Few things can cause such a stir in the SEO world as a significant change in Google rankings, not least because such changes are so unusual. However, this is exactly what many commentators are reporting to have happened on 1st or 2nd September 2016. But what exactly has happened, and what does it mean for SEO professionals and businesses that rely heavily on their online traffic?
Was there a Google update?
While Google has not commented definitively, many experts are convinced that two different updates took place around the date in question.
The most significant was thought to be around core web search. A number of threads sprang into life on Twitter and other fora discussing significant changes in ranking, with sites seeing shifts of more than 100 places up or down from specific keyword searches.
The second issue was around local Google rankings, where similar SEO discussions reported the biggest change to local rankings that had been seen in a long time.
Google has not confirmed that any update took place at all, and this in itself is causing further debate within the general search community. What is certain is that something caused some significant changes to rankings and that it was seen across all industries and verticals.
Or was it something else? Ask Google!
If it was not an update, then what else could have caused this phenomenon?
Three days after all the excitement, Google reported that a system error dropped all Search Analytics data from 01 September to 06 September. But while some experts were still forming the words “That explains it!” others were quick to point out that this issue could not be related to the fluctuations in rankings.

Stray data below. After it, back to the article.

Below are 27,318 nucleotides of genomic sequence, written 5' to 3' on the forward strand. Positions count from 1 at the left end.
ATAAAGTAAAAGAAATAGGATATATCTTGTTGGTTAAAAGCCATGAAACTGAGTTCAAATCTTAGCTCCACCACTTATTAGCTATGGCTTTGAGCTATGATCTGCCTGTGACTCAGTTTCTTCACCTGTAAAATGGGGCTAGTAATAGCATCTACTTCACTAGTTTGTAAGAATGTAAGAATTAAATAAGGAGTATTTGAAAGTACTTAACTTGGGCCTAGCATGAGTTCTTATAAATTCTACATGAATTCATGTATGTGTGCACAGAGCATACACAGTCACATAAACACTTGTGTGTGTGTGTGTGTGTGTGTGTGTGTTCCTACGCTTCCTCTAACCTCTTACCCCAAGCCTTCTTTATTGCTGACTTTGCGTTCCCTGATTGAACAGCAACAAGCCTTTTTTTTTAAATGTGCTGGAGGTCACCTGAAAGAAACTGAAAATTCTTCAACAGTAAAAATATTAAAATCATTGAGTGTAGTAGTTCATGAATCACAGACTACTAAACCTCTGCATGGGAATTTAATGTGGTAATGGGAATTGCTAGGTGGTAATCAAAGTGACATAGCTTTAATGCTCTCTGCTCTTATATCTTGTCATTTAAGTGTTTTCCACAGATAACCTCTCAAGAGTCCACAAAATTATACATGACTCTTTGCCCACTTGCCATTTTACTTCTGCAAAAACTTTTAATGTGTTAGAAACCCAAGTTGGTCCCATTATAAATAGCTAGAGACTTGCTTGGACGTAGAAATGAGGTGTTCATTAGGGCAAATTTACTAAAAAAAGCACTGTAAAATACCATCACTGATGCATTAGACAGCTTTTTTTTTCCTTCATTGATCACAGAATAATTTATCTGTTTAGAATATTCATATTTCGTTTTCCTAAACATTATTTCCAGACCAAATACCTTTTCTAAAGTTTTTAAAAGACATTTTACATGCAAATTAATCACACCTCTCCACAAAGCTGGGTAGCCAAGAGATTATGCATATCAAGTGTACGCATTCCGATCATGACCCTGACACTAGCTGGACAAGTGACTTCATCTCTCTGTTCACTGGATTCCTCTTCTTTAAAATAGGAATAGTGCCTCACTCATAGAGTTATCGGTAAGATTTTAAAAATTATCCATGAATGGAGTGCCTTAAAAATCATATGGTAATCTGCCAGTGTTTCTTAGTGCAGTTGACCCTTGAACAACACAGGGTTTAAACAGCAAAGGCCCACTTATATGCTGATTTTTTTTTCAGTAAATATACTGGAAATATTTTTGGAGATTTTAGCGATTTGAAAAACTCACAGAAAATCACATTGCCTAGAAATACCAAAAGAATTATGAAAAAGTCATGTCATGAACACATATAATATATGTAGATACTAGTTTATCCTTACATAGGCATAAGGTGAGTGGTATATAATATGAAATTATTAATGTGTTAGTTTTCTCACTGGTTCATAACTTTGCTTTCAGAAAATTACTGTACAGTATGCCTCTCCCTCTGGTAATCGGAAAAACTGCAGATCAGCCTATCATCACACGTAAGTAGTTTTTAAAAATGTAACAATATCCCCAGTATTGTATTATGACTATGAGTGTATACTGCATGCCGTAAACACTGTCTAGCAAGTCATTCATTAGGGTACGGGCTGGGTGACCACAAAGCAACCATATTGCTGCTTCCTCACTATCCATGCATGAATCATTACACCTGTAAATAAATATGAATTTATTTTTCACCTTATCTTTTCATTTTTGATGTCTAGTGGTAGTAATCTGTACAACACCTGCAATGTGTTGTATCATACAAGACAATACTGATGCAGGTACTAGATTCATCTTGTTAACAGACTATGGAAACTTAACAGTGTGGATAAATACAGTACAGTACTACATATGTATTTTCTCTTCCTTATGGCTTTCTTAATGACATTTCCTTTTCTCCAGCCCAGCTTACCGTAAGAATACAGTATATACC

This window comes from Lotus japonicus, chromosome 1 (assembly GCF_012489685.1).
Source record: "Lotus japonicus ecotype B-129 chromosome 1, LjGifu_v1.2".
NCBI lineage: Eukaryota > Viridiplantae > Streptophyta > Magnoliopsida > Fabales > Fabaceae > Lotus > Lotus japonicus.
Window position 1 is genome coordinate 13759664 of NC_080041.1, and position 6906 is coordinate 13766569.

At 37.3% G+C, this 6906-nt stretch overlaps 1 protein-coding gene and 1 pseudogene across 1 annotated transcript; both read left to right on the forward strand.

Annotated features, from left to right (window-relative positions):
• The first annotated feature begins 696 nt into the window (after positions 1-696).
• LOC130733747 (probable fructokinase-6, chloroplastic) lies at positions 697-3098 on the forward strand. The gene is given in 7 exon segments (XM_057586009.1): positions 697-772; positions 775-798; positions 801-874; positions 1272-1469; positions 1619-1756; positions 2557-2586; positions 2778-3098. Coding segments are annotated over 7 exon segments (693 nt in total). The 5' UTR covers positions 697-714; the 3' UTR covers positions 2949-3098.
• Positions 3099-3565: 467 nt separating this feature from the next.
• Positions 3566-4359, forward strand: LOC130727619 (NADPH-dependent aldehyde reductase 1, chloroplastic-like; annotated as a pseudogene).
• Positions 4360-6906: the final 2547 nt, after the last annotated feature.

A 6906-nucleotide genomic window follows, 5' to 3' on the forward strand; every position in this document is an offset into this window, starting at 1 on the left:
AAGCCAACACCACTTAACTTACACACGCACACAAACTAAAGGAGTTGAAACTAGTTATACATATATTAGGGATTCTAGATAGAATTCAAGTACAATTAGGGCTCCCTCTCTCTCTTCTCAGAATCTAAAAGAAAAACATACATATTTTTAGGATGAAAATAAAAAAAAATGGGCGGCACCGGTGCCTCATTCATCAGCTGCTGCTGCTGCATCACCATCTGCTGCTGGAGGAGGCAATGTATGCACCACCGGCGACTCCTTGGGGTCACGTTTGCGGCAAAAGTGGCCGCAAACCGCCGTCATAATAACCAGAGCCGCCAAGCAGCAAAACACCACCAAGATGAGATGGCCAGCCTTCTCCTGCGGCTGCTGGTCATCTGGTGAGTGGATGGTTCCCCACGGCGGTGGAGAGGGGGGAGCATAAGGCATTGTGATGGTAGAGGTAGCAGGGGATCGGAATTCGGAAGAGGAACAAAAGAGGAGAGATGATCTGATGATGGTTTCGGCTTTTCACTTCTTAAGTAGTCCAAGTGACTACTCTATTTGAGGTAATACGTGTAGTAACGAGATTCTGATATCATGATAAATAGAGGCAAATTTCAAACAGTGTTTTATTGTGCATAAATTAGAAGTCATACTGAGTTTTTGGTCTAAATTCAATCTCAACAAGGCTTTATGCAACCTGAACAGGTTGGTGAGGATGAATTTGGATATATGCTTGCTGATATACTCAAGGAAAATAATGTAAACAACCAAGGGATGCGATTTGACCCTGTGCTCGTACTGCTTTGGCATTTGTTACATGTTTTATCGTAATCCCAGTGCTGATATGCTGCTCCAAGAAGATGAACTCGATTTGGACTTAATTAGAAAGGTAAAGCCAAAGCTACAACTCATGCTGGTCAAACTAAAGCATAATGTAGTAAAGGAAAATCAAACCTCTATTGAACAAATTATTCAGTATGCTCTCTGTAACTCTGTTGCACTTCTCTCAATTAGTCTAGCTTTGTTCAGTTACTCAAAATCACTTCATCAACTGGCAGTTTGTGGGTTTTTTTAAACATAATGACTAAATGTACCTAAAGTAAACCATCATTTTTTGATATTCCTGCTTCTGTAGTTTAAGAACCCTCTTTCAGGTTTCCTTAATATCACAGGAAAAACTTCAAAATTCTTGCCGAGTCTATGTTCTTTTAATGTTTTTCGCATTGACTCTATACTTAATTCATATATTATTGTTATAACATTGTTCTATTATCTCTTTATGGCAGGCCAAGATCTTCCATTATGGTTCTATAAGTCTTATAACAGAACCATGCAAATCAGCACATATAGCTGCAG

Google also confirmed categorically that the rumoured update was not Penguin related. Google’s John Mueller stated on both YouTube and Twitter that Google is constantly updating, but that in terms of any update on 1st or 2nd September, Penguin could definitely be “ruled out” – the penguin is sleeping!
How much does it matter anyway?
While the updates, non-updates or system errors have provided plenty of fuel for speculation, some in the community feel that the whole thing is a non-issue.
Marketing professional and online commentator Larry Madill noted that the majority of Search Engine Results Page (SERP) results that he monitors returned close to their previous positions after a few days.
He felt that the incident followed a familiar pattern that he had seen many times before following an update (whether acknowledged as such or not). The phenomenon he reported was that the SERPS “get tossed around for about four days then slowly go back to normal.”
Bizarrely, Madill noted that it was the larger names in retail that took the biggest hits from the phenomenon, with companies such as Home Depot and Amazon losing several places on two significant SERPs.
This has led to some giving the phenomenon the nickname “The Big Brand Update.”
The only thing that is known for certain is that chatter was still rife long after the effects had all but disappeared.
Keyword Explorer Launched For SEO Experts
Moz has launched a new tool called Keyword Explorer which is designed to simplify and improve the method of researching keywords for a successful SEO campaign.